Can you imagine actually wanting to appear on network television to expose the fact that you aren’t sure which of three men is the father of your child? Can you imagine people not only willing, but eager to exploit this sort of behavior? Who would be so lame as to cheerfully appear on national television and admit that he molested his girlfriend’s little girls?
People who should be dreadfully ashamed of their secret activities or people who in the old days might show up in the freak shows at the circus, now flaunt their oddball antics on TV. The more oddball and reprehensible their antics, the better their chances of getting a show of their own.
We have hoarders of objects, hoarders of animals, grotesquely over-sized families, tiny dwarf families. We have country singers who, unlike most of us happy-go-lucky citizens, suffer abusive childhoods, difficult strained relationships and face daily challenges that would destroy the average person, yet somehow in the face of all this tribulation they manage to keep their guitars tuned up and their chins held high. We have mob families, bounty hunter families that look like, and could possibly be members of mob families themselves. We can visit wild adventurous pawn shops where there’s more action than in a Die Hard flick. We have riotous roadhouses, medical wonders and so on ad nauseam. One feature common to most of these programs is they have a loveable (they apparently think) tough old guy or gal, and of course they feature lots of crying. Lots and lots of crying because life is tough.
It’s really hard for me to believe that the average American finds this sort of programming entertaining. There’s no beginning, no end, and no middle. Just a camera following a bunch of people around and a director getting them into situations they’d probably never get into in real life. We even have a nut case advocating polygamy on TV now. I hear that next season he’ll announce to his “wives” that he’s just been anointed a prophet and will henceforth be known as Bring’em Young.
I realize situation comedies and a lot of the other programming over the years have been in for plenty of sarcasm, but at least we know they’re just entertainment and don’t pretend to be “real”. They don’t make your skin crawl or your blood boil. All they strive to do is give you a few laughs or a little mystery to occupy your idle moments.
I’ve come to the firm conclusion that to be normal is abnormal.
Oh, excuse me. I had a lot more to say but my favorite Geico commercial is coming on.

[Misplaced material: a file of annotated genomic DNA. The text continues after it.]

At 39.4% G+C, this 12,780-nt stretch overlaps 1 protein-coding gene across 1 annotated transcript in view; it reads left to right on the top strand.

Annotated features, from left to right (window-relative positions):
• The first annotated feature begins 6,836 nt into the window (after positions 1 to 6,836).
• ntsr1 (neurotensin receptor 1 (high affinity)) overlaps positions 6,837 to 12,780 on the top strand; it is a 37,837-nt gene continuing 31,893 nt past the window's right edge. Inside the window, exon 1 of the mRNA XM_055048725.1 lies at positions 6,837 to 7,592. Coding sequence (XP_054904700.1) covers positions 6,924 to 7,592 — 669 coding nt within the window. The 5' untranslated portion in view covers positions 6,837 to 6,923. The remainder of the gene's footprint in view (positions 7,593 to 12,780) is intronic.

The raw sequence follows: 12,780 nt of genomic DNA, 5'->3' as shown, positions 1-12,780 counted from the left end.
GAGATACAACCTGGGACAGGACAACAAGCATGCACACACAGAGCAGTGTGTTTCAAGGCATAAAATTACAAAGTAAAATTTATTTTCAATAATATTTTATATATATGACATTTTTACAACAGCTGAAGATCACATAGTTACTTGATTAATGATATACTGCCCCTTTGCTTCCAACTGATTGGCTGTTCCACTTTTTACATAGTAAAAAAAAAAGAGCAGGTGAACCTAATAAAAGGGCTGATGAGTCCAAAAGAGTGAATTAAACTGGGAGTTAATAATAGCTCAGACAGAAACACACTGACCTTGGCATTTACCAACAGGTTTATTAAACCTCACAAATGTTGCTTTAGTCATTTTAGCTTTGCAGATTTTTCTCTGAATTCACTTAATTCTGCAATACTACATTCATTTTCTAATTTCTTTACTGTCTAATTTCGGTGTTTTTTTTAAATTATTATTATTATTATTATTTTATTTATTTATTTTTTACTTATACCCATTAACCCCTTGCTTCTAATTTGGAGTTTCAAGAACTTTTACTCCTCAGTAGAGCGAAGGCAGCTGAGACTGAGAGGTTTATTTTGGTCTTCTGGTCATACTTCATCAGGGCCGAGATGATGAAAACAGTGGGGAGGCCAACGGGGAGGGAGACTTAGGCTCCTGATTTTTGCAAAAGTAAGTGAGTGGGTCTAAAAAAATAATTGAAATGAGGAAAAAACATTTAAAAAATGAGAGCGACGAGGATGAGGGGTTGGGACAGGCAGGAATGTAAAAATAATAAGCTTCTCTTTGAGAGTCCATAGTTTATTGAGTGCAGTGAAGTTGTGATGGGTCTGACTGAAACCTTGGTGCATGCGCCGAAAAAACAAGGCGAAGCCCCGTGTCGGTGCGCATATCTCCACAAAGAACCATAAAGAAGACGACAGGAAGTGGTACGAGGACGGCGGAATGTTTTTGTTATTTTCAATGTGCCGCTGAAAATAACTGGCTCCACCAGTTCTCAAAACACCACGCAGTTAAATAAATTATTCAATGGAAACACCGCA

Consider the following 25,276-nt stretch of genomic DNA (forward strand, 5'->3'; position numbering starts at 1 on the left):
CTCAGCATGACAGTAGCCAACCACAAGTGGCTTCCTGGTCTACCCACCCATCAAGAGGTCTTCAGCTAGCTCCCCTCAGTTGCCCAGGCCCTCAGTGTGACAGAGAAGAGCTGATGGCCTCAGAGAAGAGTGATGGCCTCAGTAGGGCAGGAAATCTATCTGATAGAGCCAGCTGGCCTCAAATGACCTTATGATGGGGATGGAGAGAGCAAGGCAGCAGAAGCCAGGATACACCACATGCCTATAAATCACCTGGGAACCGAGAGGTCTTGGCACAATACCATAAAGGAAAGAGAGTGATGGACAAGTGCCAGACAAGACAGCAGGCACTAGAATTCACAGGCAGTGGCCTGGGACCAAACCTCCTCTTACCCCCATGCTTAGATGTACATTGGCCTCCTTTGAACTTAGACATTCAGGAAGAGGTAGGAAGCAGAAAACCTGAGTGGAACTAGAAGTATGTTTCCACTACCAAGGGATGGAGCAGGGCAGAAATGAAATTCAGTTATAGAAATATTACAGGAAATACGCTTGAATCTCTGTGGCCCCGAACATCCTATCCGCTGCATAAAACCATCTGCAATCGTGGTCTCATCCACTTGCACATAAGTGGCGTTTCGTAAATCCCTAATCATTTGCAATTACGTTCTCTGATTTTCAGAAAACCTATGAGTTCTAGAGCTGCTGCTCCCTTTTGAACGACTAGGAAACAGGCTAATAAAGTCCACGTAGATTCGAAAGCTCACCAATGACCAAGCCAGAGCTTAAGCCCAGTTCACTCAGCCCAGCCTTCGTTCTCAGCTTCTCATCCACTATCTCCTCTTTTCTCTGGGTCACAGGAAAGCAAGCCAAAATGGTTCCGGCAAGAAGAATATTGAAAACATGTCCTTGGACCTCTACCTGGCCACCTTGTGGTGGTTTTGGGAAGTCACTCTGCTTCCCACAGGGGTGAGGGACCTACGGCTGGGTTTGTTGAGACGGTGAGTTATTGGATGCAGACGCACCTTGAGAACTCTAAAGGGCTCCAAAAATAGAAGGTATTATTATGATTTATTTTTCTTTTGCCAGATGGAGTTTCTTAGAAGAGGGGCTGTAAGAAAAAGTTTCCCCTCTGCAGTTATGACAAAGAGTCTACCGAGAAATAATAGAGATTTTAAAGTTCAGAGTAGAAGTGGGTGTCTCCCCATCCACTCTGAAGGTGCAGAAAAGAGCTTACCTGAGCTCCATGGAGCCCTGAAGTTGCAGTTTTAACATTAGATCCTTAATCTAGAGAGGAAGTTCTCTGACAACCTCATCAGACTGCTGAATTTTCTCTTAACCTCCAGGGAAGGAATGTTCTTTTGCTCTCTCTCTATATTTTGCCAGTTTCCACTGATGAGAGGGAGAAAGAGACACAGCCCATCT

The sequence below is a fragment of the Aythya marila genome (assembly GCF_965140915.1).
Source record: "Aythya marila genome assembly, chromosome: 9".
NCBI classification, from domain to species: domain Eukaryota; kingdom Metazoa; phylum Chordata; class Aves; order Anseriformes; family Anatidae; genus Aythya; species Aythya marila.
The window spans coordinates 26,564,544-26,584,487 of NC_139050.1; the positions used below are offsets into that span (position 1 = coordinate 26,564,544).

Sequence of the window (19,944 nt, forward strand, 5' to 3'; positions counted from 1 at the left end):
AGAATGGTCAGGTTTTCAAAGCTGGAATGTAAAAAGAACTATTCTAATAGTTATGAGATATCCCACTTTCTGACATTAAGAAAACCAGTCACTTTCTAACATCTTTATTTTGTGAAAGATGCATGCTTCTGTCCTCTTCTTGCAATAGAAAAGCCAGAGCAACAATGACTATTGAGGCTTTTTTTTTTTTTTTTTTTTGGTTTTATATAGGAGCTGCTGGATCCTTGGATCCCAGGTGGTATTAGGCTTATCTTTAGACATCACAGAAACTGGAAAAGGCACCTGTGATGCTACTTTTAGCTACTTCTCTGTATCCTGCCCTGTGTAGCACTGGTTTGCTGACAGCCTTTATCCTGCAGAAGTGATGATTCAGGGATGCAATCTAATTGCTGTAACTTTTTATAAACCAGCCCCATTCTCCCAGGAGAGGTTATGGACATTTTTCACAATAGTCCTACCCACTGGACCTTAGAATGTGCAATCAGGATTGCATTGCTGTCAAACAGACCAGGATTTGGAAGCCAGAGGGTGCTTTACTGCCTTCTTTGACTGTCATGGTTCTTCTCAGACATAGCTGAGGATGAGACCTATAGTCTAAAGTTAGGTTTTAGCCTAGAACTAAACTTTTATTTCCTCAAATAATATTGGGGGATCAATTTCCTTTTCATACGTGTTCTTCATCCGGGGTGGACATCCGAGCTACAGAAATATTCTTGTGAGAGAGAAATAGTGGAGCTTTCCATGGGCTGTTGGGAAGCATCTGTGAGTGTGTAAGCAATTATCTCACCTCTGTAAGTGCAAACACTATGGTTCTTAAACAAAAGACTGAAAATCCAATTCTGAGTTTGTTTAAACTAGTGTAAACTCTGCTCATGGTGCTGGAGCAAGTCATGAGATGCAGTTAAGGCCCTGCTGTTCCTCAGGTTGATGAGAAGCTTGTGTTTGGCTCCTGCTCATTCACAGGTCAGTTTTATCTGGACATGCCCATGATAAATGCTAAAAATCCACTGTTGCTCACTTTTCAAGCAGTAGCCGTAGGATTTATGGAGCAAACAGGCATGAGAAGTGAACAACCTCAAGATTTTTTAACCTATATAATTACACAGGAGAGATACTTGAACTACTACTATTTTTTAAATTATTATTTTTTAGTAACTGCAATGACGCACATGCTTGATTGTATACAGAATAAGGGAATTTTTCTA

The Man with a Stethoscope

You’ve seen them many many times. You’re barely five minutes into a TV program when it stops and out comes a doctor. You know he’s a doctor because he has a stethoscope hanging around his neck.  He proceeds to tell you about a problem you may or may not have and then goes on to explain that he always recommends Product CureAll to his patients.

Okay, think back. Have you ever in your life seen a doctor in an office, in a hospital, or in an emergency room or a McDonald’s walking around with a stethoscope dangling from his neck?

I haven’t. And believe me, I’ve seen more hospitals and doctors’ offices than I ever wanted to see.

And then comes the part that really gets to me. The TV doctor points out that Product CureAll has been clinically proven to be more effective than Product NotQuiteCureAll. These days, everything you pick up at Walgreen’s has been clinically proven to be effective. Not only has it been clinically proven, but nine out of ten doctors recommend it over that (ugh) other brand. Interestingly enough, Product NotQuiteCureAll (that ugh other brand), has also been clinically proven to be better that Product CureAll, which incidentally makes the same claims. For the past ten years both have also been America’s most highly recommended product. We don’t know who the America who recommends these products is, but  America highly recommends them.

Then very probably some of the doctor’s  actual patients will step forward and tell you how wonderful Product CureAll is, how it has changed their lives, saved them money, made them healthier, happier, sexier, saved their marriages and made them younger looking to boot. You may even see before and after pictures. I know they used to say pictures don’t lie, but if you’ve seen a movie during your lifetime, you know that just isn’t so. By now of course you’ve forgotten what you were watching on TV. But that’s okay.  It was pretty lame anyway.

Understand, I’m not complaining about advertising. I realize that for TV shows to be produced, someone has to fork over some money. My complaint is that the advertisers clearly direct their commercials toward an audience with the education and innocence of a twelve-year old kid from the country.

So if you see a man wearing a stethoscope, run like hell because you know he’s not really a doctor at all; he’s a snake oil salesman.

And don’t even get me started on how I can save $500 a year by switching auto insurance companies.

This jeremiad has been clinically proven to be accurate, but that’s what they said about  my $10 watch —

I’m C. M. Albrecht and I approved this message. I’m not running for anything. I’m actually running from — from my creditors